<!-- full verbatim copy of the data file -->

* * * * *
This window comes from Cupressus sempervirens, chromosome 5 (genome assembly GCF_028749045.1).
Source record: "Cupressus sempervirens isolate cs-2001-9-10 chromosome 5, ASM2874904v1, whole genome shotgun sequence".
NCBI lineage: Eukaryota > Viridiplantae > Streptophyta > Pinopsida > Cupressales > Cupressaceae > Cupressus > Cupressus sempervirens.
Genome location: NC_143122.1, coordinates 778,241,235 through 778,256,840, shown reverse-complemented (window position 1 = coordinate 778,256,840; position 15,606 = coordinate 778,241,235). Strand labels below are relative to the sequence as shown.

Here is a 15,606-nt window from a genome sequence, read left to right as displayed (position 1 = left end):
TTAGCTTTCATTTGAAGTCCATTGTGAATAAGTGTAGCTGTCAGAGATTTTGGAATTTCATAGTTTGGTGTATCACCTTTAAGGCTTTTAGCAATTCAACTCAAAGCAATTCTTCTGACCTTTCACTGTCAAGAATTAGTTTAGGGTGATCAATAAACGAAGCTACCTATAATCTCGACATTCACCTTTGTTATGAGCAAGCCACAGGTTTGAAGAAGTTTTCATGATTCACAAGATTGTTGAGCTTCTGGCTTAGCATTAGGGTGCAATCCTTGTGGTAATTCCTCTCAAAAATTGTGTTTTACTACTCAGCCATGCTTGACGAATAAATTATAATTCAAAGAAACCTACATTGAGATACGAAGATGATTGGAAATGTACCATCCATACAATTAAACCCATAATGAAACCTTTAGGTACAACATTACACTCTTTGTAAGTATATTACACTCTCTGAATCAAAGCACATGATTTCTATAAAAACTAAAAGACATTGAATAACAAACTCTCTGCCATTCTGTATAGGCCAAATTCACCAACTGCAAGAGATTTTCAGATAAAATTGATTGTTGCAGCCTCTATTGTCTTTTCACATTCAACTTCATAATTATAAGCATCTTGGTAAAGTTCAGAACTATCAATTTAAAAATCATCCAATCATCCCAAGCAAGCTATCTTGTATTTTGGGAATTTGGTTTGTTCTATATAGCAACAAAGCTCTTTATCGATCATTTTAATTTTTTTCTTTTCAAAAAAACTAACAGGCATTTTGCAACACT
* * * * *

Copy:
This window comes from Cupressus sempervirens, chromosome 5 (genome assembly GCF_028749045.1).
Source record: "Cupressus sempervirens isolate cs-2001-9-10 chromosome 5, ASM2874904v1, whole genome shotgun sequence".
NCBI lineage: Eukaryota > Viridiplantae > Streptophyta > Pinopsida > Cupressales > Cupressaceae > Cupressus > Cupressus sempervirens.
Genome location: NC_143122.1, coordinates 778,241,235 through 778,256,840, shown reverse-complemented (window position 1 = coordinate 778,256,840; position 15,606 = coordinate 778,241,235). Strand labels below are relative to the sequence as shown.

Here is a 15,606-nt window from a genome sequence, read left to right as displayed (position 1 = left end):
TTAGCTTTCATTTGAAGTCCATTGTGAATAAGTGTAGCTGTCAGAGATTTTGGAATTTCATAGTTTGGTGTATCACCTTTAAGGCTTTTAGCAATTCAACTCAAAGCAATTCTTCTGACCTTTCACTGTCAAGAATTAGTTTAGGGTGATCAATAAACGAAGCTACCTATAATCTCGACATTCACCTTTGTTATGAGCAAGCCACAGGTTTGAAGAAGTTTTCATGATTCACAAGATTGTTGAGCTTCTGGCTTAGCATTAGGGTGCAATCCTTGTGGTAATTCCTCTCAAAAATTGTGTTTTACTACTCAGCCATGCTTGACGAATAAATTATAATTCAAAGAAACCTACATTGAGATACGAAGATGATTGGAAATGTACCATCCATACAATTAAACCCATAATGAAACCTTTAGGTACAACATTACACTCTTTGTAAGTATATTACACTCTCTGAATCAAAGCACATGATTTCTATAAAAACTAAAAGACATTGAATAACAAACTCTCTGCCATTCTGTATAGGCCAAATTCACCAACTGCAAGAGATTTTCAGATAAAATTGATTGTTGCAGCCTCTATTGTCTTTTCACATTCAACTTCATAATTATAAGCATCTTGGTAAAGTTCAGAACTATCAATTTAAAAATCATCCAATCATCCCAAGCAAGCTATCTTGTATTTTGGGAATTTGGTTTGTTCTATATAGCAACAAAGCTCTTTATCGATCATTTTAATTTTTTTCTTTTCAAAAAAACTAACAGGCATTTTGCAACACT